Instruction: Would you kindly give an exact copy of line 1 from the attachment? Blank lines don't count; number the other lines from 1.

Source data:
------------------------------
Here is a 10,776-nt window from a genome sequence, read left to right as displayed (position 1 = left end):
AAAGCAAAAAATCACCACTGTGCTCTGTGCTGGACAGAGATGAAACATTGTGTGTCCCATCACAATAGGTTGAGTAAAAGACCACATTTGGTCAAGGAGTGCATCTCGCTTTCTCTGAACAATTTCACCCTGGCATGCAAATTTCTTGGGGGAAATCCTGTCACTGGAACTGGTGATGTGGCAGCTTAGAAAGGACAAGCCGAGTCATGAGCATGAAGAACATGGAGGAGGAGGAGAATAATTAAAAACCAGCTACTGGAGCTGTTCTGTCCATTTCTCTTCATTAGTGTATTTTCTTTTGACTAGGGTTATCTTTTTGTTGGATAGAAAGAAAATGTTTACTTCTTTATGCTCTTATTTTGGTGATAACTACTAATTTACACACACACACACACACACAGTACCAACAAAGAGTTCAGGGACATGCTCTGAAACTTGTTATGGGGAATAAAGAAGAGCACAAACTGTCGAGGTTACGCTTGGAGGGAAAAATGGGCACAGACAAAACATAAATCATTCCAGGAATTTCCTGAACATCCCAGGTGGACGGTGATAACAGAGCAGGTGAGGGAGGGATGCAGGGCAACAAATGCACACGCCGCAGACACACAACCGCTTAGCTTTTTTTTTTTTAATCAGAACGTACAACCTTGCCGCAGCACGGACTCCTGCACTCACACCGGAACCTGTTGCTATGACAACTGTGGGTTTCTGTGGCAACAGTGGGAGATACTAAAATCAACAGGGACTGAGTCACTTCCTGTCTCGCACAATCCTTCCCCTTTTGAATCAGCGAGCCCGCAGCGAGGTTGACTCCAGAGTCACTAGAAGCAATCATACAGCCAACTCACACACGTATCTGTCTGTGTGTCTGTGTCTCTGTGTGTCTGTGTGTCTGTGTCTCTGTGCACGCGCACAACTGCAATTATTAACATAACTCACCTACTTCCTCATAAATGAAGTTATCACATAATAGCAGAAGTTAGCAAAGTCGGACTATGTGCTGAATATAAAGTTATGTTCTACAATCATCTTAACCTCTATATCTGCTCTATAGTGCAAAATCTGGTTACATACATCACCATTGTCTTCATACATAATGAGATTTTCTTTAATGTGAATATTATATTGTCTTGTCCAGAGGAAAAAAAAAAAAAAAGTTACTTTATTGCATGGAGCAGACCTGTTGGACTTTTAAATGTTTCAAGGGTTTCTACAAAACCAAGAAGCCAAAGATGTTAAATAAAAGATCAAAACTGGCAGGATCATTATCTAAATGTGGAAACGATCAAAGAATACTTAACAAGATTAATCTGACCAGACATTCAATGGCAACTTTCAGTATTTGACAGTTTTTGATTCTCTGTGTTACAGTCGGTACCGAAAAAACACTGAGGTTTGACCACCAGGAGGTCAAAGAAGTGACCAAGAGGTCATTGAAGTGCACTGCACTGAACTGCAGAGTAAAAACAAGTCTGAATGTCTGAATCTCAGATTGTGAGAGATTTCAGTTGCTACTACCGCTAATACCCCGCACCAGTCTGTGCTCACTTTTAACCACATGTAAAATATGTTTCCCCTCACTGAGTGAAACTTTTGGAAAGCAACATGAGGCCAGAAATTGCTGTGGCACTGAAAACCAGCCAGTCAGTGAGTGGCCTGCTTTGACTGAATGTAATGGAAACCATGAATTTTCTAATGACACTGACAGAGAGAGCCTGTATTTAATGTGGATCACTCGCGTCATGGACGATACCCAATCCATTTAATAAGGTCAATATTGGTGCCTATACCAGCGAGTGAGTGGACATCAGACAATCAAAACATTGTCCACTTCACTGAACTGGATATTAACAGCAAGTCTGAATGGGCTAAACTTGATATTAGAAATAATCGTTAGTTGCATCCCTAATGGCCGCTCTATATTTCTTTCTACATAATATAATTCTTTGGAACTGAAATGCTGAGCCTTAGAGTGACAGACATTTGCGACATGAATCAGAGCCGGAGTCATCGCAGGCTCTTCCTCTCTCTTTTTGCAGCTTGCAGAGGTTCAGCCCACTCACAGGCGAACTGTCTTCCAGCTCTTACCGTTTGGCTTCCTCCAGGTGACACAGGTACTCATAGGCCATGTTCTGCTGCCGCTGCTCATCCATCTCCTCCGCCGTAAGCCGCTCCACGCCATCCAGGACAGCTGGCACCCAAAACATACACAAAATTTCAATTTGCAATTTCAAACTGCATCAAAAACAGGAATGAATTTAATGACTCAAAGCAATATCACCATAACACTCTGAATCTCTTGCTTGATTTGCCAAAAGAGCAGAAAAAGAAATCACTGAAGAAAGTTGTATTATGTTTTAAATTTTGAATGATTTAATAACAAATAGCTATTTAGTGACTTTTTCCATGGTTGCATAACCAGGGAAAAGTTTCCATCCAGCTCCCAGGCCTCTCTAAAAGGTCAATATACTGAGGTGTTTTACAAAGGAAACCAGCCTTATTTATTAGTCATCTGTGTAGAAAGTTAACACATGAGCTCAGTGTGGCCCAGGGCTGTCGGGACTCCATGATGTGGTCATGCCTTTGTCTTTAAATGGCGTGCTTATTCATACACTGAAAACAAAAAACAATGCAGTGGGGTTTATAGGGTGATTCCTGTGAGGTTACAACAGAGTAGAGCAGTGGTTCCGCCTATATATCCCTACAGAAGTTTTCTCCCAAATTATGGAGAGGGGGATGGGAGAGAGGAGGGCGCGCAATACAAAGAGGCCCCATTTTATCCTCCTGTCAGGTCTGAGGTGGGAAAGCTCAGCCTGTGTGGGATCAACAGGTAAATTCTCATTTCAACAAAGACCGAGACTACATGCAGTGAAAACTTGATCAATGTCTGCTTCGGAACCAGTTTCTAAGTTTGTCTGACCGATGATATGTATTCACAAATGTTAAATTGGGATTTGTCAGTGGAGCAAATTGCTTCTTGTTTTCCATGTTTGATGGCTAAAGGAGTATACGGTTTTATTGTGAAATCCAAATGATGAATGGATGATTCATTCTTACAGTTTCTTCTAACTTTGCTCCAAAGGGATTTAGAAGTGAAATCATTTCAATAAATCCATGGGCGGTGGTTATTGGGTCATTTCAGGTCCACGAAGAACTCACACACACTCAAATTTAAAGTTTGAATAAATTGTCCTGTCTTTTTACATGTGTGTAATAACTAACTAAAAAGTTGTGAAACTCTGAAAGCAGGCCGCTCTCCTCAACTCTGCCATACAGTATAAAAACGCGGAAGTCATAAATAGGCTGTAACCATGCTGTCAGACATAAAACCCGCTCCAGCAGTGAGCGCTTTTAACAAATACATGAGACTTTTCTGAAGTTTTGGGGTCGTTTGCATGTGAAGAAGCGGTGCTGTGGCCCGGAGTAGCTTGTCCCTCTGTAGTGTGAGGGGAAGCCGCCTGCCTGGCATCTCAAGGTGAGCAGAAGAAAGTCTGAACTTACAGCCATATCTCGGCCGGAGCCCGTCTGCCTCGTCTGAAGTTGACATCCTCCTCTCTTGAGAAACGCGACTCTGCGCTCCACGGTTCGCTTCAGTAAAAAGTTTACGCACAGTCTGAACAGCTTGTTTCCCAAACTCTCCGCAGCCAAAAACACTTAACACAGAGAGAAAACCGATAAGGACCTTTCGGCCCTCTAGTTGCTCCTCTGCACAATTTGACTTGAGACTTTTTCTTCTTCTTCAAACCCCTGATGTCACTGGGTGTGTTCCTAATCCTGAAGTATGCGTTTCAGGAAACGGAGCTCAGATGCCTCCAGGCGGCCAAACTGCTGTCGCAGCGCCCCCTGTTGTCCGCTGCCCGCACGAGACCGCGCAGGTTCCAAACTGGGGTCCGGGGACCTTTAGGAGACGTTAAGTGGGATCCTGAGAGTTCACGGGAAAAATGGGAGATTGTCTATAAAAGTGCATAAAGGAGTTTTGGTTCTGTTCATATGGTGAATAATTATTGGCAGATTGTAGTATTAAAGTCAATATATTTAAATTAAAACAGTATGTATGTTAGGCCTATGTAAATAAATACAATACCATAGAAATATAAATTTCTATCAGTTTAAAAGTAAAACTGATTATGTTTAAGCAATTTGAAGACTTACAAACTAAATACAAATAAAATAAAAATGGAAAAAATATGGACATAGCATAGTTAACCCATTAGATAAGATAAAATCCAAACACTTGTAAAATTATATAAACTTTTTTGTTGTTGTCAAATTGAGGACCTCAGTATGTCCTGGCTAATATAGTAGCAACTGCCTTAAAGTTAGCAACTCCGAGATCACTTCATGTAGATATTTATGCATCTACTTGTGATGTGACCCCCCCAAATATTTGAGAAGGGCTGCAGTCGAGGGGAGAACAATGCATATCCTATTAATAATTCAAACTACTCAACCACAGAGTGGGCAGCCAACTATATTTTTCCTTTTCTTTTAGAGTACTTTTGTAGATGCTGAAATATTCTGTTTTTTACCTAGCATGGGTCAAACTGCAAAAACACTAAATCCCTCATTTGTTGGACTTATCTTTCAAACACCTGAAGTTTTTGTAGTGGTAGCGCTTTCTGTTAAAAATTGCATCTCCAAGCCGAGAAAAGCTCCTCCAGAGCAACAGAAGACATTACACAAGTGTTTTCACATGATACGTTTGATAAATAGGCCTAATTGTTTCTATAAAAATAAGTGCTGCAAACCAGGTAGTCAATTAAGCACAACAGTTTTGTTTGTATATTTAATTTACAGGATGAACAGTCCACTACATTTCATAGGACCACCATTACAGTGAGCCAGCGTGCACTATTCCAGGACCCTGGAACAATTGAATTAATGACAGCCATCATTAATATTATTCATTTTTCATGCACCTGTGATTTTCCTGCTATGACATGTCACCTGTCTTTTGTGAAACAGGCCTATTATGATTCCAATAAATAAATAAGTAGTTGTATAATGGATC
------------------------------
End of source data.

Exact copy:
Here is a 10,776-nt window from a genome sequence, read left to right as displayed (position 1 = left end):